Referring now to FIGS. 11A and 11B, interface 1128 between a material with a low coefficient of friction (e.g., UHMWPE) at rear side 1124 and a material with a higher coefficient of friction (e.g., polyurethane) at front side 1122 is determined based on amount of camber “⊖” at which truck axel 910 (FIG. 9) (see also axel 1010 of FIG. 10) is set. Edge angle “⊖” is defined as the angle between point of contact with ground 1130 of wheel 1120 and interface 1128, relative to edge curvature 1132 of wheel 1120. Distance “x” between point of contact with ground 1130 and interface 1128 simulates edge base bevel of analogous alpine ski 102.

Referring now to FIGS. 12A and 12B, as well as FIG. 11, a simulated time-lapse series of a dry-land ski device in motion according to embodiments of the present invention is depicted. Harder plastic and rubber compounds typically have lower coefficients of friction than their softer counterparts. Accordingly, a harder wheel in contact with a surface will have more slip. For example, in the embodiments discussed above, when the dry-land ski device is in neutral position 1242 (i.e., flat against the ground), only rear side 1124, the portion of wheels 1120 constructed of an ultra-low coefficient of friction material, contacts the ground. In some of the embodiments described above, as a user engages an edge of the dry-land ski device by rolling the device up on edge, the ground contact point of wheel 1120 transitions (as seen at position 1244) to front side 1122, made of a softer material with a higher coefficient of friction (as seen at position 1264). At position 1246, wheel grip is considerably improved because area of wheel 1120 in contact with the ground is made of a high coefficient of friction. On the other hand, as a user releases an edge of the dry-land ski device and returns the device to a neutral position, wheel 1120 engages rear side 1124, and progressively harder materials with correspondingly lower coefficients of friction, in contact with the ground. These movements enable a user to skid the dry-land ski device.

FIG. 12A depicts a simulated time-lapse series of pictures 1240 of a cross-sectional view in the x-z plane of a truck/wheel assembly as mounted to base 1250, according to embodiments of the present invention, where the angle of the dry-land ski device is increased as it engages softer wheel portions as edge angle increases. FIG. 12B likewise depicts simulated time-lapse 1248 of a cross-section of snow ski 1252 as the ski is tipped on edge, increasing edge angle to engage the edge of the ski. As seen in time lapses 1240 and 1248, base 1250 of the dry-land ski device of embodiments of the present invention mimics the same tilting motion as ski 1252. Accordingly, the dry-land ski device of embodiments of the present invention presents a much improved emulation of the alpine skiing experience in non-alpine settings.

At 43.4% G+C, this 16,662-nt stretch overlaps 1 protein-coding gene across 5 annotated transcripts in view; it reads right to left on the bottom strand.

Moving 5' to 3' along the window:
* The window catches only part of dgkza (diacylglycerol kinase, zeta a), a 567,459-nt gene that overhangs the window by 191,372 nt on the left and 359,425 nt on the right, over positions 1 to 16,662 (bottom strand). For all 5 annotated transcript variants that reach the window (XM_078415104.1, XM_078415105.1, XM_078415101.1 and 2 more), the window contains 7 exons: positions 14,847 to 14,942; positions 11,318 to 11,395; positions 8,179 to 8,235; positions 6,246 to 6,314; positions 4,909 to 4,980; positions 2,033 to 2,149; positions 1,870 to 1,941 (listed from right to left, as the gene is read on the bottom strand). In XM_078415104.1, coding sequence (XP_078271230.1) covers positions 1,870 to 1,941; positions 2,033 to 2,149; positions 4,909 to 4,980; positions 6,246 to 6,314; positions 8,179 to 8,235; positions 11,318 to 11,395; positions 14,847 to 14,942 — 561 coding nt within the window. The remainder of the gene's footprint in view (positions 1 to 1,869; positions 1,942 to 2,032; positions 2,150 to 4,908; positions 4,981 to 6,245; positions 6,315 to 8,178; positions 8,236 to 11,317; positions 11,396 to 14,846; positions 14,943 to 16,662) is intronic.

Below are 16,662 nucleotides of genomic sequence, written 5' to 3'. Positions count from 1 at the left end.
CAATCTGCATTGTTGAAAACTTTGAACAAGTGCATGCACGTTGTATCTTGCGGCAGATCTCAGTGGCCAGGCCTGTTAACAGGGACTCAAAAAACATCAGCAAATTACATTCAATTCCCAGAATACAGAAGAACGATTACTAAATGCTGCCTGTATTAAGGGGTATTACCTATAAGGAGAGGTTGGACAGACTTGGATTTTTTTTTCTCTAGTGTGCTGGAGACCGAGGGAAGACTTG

Further embodiments of the present invention are envisioned. In one embodiment of the invention, an alpine ski or similar base is permanently made or modified with the wheel and truck assemblies described in embodiments of the present invention. In this embodiment, wheel and truck components are permanently attached to an alpine ski and boot device, or ski-like device (e.g., a snowboard), to create a permanent dry-land skiing device. In another embodiment of the invention, an alpine ski or similar base is temporarily modified with the wheel and truck assemblies described in embodiments of the present invention. In this embodiment, wheel and truck components are temporarily attached to an alpine ski and boot device, or ski-like device (e.g., a snowboard), to create temporary dry-land skiing devices. In the embodiments described above, these modifications may be achieved using methods generally known in the art, such as rivets, nails, screws, clamps, glue, adhesive, chemical bonding, temporary adhesives, and the like.

It is apparent that there has been provided with this invention a modified alpine ski for use in non-alpine conditions such as on a dry-land inclined surface. While the foregoing description of various aspects of the invention has been presented for purposes of illustration and description, it is not intended to be exhaustive or to limit the invention to the precise form disclosed. It will be appreciated that variations and modifications will occur to those skilled in the art in light of the description. Accordingly, it is to be understood that the appended claims are intended to cover all such modifications and changes as fall within the true spirit of the invention.